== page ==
|Publication number||US6235243 B1|
|Application number||US 07/928,443|
|Publication date||May 22, 2001|
|Filing date||Aug 12, 1992|
|Priority date||Aug 14, 1991|
|Also published as||DE59106772D1, EP0527258A1, EP0527258B1|
|Publication number||07928443, 928443, US 6235243 B1, US 6235243B1, US-B1-6235243, US6235243 B1, US6235243B1|
|Inventors||Maximilian Fleischer, Hans Meixner|
|Original Assignee||Siemens Aktiengesellschaft|
|Export Citation||BiBTeX, EndNote, RefMan|
|Patent Citations (16), Non-Patent Citations (2), Referenced by (36), Classifications (12), Legal Events (4)|
|External Links: USPTO, USPTO Assignment, Espacenet|
The present invention is directed to a gas sensor array for detecting individual gas constituents in a gas mixture. The array is composed of a plurality of individual sensor elements, which include semiconductive oxides, wherein the individual sensor elements are respectively applied on an electrically non-conductive substrate and wherein the array is provided with a contact electrode arrangement for measuring the electrical conductivity. In addition, the array includes a heating arrangement for heating to a given predetermined operational temperature, a protective sheath, which will protect the array against external mechanical influences, and a fastening base are also provided. The individual sensor elements have prescribed, individual operating temperatures allocated to them and the combinations between the respective sensor signals are formed for detecting the individual gas constituents, and these combinations are supplied to a processing unit.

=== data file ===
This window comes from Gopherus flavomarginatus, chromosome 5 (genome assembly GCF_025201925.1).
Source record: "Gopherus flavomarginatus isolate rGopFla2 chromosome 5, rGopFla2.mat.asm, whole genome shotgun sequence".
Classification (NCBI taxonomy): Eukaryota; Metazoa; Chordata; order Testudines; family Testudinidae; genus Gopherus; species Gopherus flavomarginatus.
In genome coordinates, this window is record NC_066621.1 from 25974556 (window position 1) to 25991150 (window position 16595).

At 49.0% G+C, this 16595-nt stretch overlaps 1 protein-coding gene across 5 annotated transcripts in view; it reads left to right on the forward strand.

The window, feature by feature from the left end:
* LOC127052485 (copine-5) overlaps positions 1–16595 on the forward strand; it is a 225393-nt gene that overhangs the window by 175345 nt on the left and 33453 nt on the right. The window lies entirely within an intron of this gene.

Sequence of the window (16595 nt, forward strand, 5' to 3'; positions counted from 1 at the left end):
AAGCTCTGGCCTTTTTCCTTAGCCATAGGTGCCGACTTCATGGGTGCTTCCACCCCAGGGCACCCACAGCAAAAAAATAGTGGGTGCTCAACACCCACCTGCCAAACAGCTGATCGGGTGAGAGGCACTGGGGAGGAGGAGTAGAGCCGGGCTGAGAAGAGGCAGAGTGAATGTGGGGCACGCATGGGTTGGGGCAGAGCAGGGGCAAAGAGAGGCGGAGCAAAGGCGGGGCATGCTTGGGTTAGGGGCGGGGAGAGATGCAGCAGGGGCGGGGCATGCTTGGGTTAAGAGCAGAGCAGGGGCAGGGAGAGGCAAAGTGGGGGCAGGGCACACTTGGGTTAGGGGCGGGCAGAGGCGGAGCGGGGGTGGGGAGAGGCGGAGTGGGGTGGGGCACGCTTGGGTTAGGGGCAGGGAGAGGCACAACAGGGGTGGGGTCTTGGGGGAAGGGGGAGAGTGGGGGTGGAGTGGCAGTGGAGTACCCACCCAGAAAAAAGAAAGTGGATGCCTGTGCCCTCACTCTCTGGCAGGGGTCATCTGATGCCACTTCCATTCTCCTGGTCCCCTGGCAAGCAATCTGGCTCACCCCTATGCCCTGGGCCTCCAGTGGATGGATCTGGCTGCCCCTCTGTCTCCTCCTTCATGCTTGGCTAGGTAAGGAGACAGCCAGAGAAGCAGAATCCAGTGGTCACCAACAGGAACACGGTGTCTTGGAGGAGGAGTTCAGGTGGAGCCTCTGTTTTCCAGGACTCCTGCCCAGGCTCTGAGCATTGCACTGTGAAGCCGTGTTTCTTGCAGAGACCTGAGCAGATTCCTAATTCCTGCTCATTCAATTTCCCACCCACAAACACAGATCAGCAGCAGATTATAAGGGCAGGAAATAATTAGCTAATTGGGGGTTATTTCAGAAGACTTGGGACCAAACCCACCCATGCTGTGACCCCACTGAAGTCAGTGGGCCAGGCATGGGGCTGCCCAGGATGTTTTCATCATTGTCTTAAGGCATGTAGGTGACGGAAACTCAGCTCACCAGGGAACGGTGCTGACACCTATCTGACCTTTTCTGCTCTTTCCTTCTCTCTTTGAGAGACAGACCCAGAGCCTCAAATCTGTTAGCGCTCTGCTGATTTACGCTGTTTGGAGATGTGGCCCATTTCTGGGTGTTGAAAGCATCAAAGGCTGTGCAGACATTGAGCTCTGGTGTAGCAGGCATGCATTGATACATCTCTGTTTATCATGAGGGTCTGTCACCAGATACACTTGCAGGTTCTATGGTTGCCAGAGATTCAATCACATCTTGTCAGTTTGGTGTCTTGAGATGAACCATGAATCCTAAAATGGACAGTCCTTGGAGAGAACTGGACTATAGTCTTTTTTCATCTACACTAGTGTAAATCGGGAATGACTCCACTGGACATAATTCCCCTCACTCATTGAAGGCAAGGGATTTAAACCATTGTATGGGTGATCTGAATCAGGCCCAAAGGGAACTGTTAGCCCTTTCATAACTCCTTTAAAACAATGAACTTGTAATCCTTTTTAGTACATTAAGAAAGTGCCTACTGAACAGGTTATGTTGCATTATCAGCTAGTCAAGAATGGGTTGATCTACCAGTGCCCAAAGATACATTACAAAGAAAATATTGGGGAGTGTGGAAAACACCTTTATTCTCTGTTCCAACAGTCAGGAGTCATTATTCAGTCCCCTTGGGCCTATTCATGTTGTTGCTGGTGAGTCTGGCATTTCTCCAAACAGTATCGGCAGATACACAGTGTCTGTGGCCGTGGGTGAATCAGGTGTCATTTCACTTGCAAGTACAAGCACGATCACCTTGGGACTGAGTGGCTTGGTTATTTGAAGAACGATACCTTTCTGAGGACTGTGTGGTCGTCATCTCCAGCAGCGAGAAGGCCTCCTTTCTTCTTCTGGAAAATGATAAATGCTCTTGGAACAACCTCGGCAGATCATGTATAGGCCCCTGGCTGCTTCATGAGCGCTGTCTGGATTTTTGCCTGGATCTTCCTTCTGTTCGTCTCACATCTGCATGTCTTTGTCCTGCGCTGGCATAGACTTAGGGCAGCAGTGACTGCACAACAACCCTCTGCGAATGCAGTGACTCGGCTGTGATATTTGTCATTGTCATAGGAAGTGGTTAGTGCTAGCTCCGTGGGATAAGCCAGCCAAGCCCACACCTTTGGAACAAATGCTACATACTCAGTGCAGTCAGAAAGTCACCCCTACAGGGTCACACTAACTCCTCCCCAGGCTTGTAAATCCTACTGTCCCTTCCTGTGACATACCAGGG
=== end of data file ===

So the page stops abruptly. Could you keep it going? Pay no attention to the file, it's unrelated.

Two proposals have been disclosed for selectively detecting and quantifying individual constituents in a gas mixture of chemically different gases. One of these proposals is directed to what is referred to as analysis equipment, wherein, for example, the employment are provided for quadripole mass spectroscopy or “FTIR”. These relatively involved apparatus have the required suitability for measuring jobs at testing stands, such as, for example, motor testing stands and gas measuring stations. In the field of what is referred to as a low-cost apparatus that can be employed for monitoring jobs, it has also been proposed to employ gas sensors on the basis of heated tubes of semiconductive SiO2, which is provided with different precious metal dopings in order to obtain the selectivity of the sensor for a specific gas by projection. See, for example, an article by J. Watson and A. Price, Proc. IEEE, Vol. 66, 1978, p. 1670, which article is directed to an investigation of the selectivity of such sensors with respect to CO and to CH4.
These latter sensors have high transverse sensitivities, for example they are generally sensitive not only for the gas to be detected but also other gases. Given such sensors for reducing gases on the basis of SnO2, for example, the sensor with the basic material SnO2 is also O2-sensitive, for example, these sensors for reducing gases also react to O2. Evaluation methods based on the principle of a pattern recognition can only be conditionally implemented with these sensors, since the individual sensors of an appertaining array do not generally comprise the stability required for this purpose. The problems that occur are based on the drift of the sensor signal and on unit scatter. In this respect, see a portion of a book by S. R. Morrison, Chemical Sensing with Solid State Devices, Academic Press, New York, 1989, Chapter 13.1.2.